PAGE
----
Powerex argues the FERC Complaint, the FERC MTC, and the FERC MFR (collectively, the "FERC filings") reveal the issues before this Court are now squarely before FERC, and therefore, this federal court case should be stayed. CDWR counters this argument is unavailing since it is not a Plaintiff in any of the FERC filings. The FERC filings do not support CDWR's position. Each FERC filing seeks relief on behalf of CERS, and CDWR states its SAC is "by and through its [CERS] Division." (SAC Preface.) In the FERC Complaint, "the [CAG] seeks refunds for California ratepayers on sales to CERS because those sales were made at unreasonable and unjust prices." (FERC Compl. 2). The California Parties' FERC MTC asks FERC to "expand the already familiar MMCP remedy... to short-term sales to CERS." (FERC MTC 7.) The California Parties also seek in the FERC MFR "to recover refunds for sales made to CERS at prices that exceeded the applicable cap during the Relevant Period...." (FERC MFR 3.) Thus CDWR is clearly involved with the FERC filings through its CERS division, since each filing indicates CERS would benefit from any refund awarded by FERC.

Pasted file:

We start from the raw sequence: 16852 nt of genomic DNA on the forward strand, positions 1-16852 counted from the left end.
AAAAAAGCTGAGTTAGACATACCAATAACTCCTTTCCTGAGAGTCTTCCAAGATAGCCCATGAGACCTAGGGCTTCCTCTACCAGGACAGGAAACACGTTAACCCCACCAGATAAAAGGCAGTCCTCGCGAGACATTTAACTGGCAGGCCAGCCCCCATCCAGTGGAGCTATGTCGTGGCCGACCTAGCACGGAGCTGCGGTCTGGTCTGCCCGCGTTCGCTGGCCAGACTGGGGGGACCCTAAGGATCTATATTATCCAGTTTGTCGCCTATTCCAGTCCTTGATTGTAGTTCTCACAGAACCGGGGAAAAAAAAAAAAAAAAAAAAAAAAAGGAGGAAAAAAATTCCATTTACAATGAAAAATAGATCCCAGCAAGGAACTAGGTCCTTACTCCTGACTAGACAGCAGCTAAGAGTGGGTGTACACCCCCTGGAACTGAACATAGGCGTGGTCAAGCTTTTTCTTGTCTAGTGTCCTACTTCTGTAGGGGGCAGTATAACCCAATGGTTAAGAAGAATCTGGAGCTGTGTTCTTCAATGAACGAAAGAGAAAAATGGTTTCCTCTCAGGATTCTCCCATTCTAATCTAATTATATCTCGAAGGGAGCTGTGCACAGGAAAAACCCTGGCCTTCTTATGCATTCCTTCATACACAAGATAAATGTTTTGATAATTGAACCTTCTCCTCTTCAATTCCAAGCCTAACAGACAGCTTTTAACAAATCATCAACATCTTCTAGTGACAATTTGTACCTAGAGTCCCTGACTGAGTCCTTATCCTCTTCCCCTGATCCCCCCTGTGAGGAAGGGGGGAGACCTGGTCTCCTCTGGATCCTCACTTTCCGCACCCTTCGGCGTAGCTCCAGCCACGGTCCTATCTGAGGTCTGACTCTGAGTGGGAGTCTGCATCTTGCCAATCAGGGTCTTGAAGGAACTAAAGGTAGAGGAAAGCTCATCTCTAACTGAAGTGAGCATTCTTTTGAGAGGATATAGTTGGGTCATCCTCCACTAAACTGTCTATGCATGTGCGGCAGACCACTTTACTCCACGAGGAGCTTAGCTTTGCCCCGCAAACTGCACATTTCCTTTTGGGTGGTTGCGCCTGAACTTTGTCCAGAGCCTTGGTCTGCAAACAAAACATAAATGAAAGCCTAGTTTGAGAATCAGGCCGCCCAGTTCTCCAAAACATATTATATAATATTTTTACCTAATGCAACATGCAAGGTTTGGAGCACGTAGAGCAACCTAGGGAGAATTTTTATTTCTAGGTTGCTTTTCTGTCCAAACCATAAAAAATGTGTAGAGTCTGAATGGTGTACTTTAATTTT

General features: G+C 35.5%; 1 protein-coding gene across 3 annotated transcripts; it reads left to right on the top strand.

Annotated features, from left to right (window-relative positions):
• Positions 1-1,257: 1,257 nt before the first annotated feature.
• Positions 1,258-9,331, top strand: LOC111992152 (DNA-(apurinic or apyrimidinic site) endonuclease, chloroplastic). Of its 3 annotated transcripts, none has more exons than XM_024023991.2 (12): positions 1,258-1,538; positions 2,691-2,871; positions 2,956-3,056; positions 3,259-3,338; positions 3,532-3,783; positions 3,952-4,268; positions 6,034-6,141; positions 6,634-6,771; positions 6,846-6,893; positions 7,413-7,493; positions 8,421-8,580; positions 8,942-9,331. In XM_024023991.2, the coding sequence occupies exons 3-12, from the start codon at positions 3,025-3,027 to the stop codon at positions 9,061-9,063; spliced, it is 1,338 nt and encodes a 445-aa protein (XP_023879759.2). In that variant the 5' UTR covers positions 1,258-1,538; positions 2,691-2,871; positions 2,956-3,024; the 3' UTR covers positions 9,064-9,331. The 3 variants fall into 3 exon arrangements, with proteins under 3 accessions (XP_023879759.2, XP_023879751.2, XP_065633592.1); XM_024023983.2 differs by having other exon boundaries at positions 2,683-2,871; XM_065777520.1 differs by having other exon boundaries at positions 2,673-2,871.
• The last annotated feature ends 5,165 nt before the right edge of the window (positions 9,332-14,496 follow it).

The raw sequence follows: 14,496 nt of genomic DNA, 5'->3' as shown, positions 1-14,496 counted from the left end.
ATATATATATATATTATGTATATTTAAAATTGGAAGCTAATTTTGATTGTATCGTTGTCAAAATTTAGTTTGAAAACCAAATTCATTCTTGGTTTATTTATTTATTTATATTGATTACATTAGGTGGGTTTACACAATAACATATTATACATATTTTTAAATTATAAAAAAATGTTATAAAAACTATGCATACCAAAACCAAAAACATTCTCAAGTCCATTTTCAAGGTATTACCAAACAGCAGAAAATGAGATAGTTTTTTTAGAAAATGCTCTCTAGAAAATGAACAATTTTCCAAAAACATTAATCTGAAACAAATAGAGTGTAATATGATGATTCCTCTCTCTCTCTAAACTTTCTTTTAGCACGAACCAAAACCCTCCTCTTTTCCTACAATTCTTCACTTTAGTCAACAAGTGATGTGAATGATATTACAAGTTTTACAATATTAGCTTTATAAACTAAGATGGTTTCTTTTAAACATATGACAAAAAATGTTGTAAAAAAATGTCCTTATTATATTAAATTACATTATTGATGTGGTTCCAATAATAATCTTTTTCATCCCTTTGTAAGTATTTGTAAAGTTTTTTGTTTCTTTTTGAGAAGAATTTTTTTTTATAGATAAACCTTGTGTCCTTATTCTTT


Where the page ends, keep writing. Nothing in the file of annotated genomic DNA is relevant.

Powerex also argues the same remedies and monetary relief sought in the SAC are sought at FERC. Further, Powerex argues the "monetary remedies available under the [Federal Powers Act]" concerning "'just and reasonable rates'" or "disgorgement of profits for violations of statute or [FERC]-approved tariffs" remain the same regardless of where relief is sought. (Def's Reply 13:9-14:6.) CDWR counters that the amount of monetary recovery it could seek from FERC will be greater if the challenged transactions or contracts in the SAC are declared invalid. (Pl.'s Opp'n 1:24-27.) CDWR acknowledges, however, in its SAC that "any determination as to the amount of monetary relief involving issues of just, reasonable or fair rates would be addressed to [FERC]". (SAC ¶ 3.)